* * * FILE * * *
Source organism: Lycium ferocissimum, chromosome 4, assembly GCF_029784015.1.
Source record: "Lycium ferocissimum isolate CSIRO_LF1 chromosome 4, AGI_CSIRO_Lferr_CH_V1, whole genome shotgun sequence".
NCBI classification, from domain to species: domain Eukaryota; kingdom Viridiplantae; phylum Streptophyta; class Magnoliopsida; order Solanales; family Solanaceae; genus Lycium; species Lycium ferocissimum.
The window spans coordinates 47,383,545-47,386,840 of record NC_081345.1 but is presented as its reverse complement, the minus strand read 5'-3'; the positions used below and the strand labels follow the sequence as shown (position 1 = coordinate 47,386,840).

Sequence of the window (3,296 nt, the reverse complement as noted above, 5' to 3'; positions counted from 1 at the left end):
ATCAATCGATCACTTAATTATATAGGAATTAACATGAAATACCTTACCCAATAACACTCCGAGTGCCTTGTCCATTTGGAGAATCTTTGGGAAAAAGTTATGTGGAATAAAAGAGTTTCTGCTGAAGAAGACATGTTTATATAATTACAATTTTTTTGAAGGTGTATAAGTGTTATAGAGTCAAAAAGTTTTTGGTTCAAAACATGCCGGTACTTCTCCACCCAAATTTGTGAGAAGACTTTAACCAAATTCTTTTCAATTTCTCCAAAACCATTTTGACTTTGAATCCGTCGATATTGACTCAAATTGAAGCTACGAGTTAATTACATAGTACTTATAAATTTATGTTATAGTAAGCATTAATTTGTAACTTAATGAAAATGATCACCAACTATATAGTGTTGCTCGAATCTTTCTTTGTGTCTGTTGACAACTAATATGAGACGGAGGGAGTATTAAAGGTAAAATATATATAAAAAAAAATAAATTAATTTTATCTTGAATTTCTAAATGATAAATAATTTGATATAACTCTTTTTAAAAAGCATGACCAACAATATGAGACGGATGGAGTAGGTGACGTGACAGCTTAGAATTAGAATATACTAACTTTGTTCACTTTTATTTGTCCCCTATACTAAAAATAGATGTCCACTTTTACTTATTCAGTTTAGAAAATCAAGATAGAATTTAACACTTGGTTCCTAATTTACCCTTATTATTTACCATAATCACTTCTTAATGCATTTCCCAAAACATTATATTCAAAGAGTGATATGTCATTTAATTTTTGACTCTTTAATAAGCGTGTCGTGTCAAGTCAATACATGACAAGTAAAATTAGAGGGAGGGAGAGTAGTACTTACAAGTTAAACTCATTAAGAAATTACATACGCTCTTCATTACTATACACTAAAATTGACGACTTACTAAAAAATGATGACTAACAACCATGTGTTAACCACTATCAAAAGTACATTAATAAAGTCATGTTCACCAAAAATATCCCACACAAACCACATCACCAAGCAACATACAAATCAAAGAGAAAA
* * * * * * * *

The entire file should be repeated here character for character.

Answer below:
Source organism: Lycium ferocissimum, chromosome 4, assembly GCF_029784015.1.
Source record: "Lycium ferocissimum isolate CSIRO_LF1 chromosome 4, AGI_CSIRO_Lferr_CH_V1, whole genome shotgun sequence".
NCBI classification, from domain to species: domain Eukaryota; kingdom Viridiplantae; phylum Streptophyta; class Magnoliopsida; order Solanales; family Solanaceae; genus Lycium; species Lycium ferocissimum.
The window spans coordinates 47,383,545-47,386,840 of record NC_081345.1 but is presented as its reverse complement, the minus strand read 5'-3'; the positions used below and the strand labels follow the sequence as shown (position 1 = coordinate 47,386,840).

Sequence of the window (3,296 nt, the reverse complement as noted above, 5' to 3'; positions counted from 1 at the left end):
ATCAATCGATCACTTAATTATATAGGAATTAACATGAAATACCTTACCCAATAACACTCCGAGTGCCTTGTCCATTTGGAGAATCTTTGGGAAAAAGTTATGTGGAATAAAAGAGTTTCTGCTGAAGAAGACATGTTTATATAATTACAATTTTTTTGAAGGTGTATAAGTGTTATAGAGTCAAAAAGTTTTTGGTTCAAAACATGCCGGTACTTCTCCACCCAAATTTGTGAGAAGACTTTAACCAAATTCTTTTCAATTTCTCCAAAACCATTTTGACTTTGAATCCGTCGATATTGACTCAAATTGAAGCTACGAGTTAATTACATAGTACTTATAAATTTATGTTATAGTAAGCATTAATTTGTAACTTAATGAAAATGATCACCAACTATATAGTGTTGCTCGAATCTTTCTTTGTGTCTGTTGACAACTAATATGAGACGGAGGGAGTATTAAAGGTAAAATATATATAAAAAAAAATAAATTAATTTTATCTTGAATTTCTAAATGATAAATAATTTGATATAACTCTTTTTAAAAAGCATGACCAACAATATGAGACGGATGGAGTAGGTGACGTGACAGCTTAGAATTAGAATATACTAACTTTGTTCACTTTTATTTGTCCCCTATACTAAAAATAGATGTCCACTTTTACTTATTCAGTTTAGAAAATCAAGATAGAATTTAACACTTGGTTCCTAATTTACCCTTATTATTTACCATAATCACTTCTTAATGCATTTCCCAAAACATTATATTCAAAGAGTGATATGTCATTTAATTTTTGACTCTTTAATAAGCGTGTCGTGTCAAGTCAATACATGACAAGTAAAATTAGAGGGAGGGAGAGTAGTACTTACAAGTTAAACTCATTAAGAAATTACATACGCTCTTCATTACTATACACTAAAATTGACGACTTACTAAAAAATGATGACTAACAACCATGTGTTAACCACTATCAAAAGTACATTAATAAAGTCATGTTCACCAAAAATATCCCACACAAACCACATCACCAAGCAACATACAAATCAAAGAGAAAA